This work will facilitate more effective drug abuse prevention and treatment efforts on a societal level by enhancing the accuracy of drug abuse measurement. Specifically, this study will provide definitive answers regarding the viability of incorporating biological measurement of drug use in the context of general population household surveys on drug abuse. The proposed study will evaluate the feasibility and utility of three different types of biological measurement procedures (hair, saliva, and urine testing) to be used as an adjunct to a household survey on drug abuse. This study will compare the relative acceptability of the different biological test methods among survey participants through household surveys of 600 randomly selected subjects residing in the City of Chicago. By randomly assigning subjects to either a high or low incentive drug test condition, this study will evaluate the role of alternative incentive strategies on participation in biological measurement. Through quantitative and qualitative analyses, this study will assess the myriad of subject, interview condition, and procedural variables associated with drug test participation in household surveys. This study will examine impact of prior exposure to drug testing and perceptions about drug testing accuracy on willingness to participate in biological measurement. The study will also gain an understanding of adult willingness to provide consent for similar drug testing in children. Alternative statistical procedures for constructing prevalence estimators from multiple biological measures will be explored. Results derived from biological assessments will be compared with responses to questions about drug use provided in an Audio Computer Assisted Self Interview that precedes the biological assessment. Taking into account factors influencing drug test participation, these comparisons will be used to evaluate the extent of underreporting of drug use in the general population. Subject and drug use variables associated with drug use underreporting will be fully analyzed. The utility of hair testing will be further evaluated by examining whether a new confirmation process (negative ion screening) yields increased sensitivity for detecting marijuana metabolites.

National Institute of Health (NIH)
National Institute on Drug Abuse (NIDA)
Research Project (R01)
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Study Section
Special Emphasis Panel (ZRG1 (01))
Program Officer
Thomas, Yonette
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University of Illinois at Chicago
Schools of Medicine
United States
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Mackesy-Amiti, Mary Ellen; Fendrich, Michael; Johnson, Timothy P (2009) Substance-related problems and treatment among men who have sex with men in comparison to other men in Chicago. J Subst Abuse Treat 36:227-33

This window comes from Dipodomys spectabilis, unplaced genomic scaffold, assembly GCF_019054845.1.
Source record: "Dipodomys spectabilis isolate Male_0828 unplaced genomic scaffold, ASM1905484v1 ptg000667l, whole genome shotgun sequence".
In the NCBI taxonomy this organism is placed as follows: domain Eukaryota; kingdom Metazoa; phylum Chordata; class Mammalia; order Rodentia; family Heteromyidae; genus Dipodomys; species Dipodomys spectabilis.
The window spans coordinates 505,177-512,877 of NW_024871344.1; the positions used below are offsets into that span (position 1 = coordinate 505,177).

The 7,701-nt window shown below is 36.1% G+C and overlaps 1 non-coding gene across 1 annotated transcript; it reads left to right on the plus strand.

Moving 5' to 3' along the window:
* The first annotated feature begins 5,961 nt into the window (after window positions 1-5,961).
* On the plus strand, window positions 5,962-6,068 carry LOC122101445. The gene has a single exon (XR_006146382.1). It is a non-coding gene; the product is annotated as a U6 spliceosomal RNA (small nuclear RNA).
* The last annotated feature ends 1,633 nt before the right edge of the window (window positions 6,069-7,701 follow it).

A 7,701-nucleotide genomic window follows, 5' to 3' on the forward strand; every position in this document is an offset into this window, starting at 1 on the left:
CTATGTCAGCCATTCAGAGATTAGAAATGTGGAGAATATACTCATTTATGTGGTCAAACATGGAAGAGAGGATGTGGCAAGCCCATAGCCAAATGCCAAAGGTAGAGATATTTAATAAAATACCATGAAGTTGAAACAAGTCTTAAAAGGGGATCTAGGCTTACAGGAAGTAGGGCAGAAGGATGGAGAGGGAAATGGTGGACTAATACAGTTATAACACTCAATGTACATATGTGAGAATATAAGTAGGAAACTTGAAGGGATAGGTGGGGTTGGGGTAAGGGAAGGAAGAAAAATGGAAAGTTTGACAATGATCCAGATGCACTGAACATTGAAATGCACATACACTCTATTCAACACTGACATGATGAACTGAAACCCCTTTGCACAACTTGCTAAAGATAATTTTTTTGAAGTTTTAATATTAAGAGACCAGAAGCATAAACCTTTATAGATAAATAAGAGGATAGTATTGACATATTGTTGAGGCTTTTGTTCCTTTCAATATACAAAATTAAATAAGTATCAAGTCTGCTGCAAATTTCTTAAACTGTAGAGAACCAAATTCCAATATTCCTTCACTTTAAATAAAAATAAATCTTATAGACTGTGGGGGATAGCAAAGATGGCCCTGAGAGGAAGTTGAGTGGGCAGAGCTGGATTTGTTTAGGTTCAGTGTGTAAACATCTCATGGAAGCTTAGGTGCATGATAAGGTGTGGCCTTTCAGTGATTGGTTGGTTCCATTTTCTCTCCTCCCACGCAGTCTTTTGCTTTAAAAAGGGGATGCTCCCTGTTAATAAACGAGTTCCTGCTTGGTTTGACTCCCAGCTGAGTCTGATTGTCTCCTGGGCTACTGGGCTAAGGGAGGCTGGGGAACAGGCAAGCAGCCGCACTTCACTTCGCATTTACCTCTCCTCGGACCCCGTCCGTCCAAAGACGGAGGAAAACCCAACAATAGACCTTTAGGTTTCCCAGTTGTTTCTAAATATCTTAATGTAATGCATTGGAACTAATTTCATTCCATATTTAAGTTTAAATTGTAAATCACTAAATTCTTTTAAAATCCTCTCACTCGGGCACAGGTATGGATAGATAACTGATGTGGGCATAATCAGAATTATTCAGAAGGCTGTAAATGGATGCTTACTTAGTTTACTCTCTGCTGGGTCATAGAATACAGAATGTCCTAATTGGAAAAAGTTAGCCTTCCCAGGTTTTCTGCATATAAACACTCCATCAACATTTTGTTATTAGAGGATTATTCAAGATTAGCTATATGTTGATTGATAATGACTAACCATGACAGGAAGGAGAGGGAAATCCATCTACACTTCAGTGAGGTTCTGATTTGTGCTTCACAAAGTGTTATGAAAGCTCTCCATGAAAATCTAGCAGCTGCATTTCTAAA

Fendrich, Michael; Mackesy-Amiti, Mary Ellen; Johnson, Timothy P (2008) Validity of self-reported substance use in men who have sex with men: comparisons with a general population sample. Ann Epidemiol 18:752-9
Lippert, Adam M; Fendrich, Michael; Johnson, Timothy P (2008) Vicarious exposure to terrorist attacks and substance use: results from an urban household survey. J Urban Health 85:411-27
Johnson, Timothy P; Fendrich, Michael (2007) Homelessness and drug use: evidence from a community sample. Am J Prev Med 32:S211-8
Johnson, Timothy; Fendrich, Michael (2005) Modeling sources of self-report bias in a survey of drug use epidemiology. Ann Epidemiol 15:381-9
Fendrich, Michael; Mackesy-Amiti, Mary Ellen; Johnson, Timothy P et al. (2005) Tobacco-reporting validity in an epidemiological drug-use survey. Addict Behav 30:175-81
Fendrich, Michael; Johnson, Timothy P (2005) Race/ethnicity differences in the validity of self-reported drug use: results from a household survey. J Urban Health 82:iii67-81
Fendrich, Michael; Johnson, Timothy P; Wislar, Joseph S et al. (2004) The utility of drug testing in epidemiological research: results from a general population survey. Addiction 99:197-208
Fendrich, Michael; Johnson, Timothy P; Wislar, Joseph S et al. (2004) Drug test feasibility in a general population household survey. Drug Alcohol Depend 73:237-50
Fendrich, Michael; Rosenbaum, Dennis P (2003) Recanting of substance use reports in a longitudinal prevention study. Drug Alcohol Depend 70:241-53

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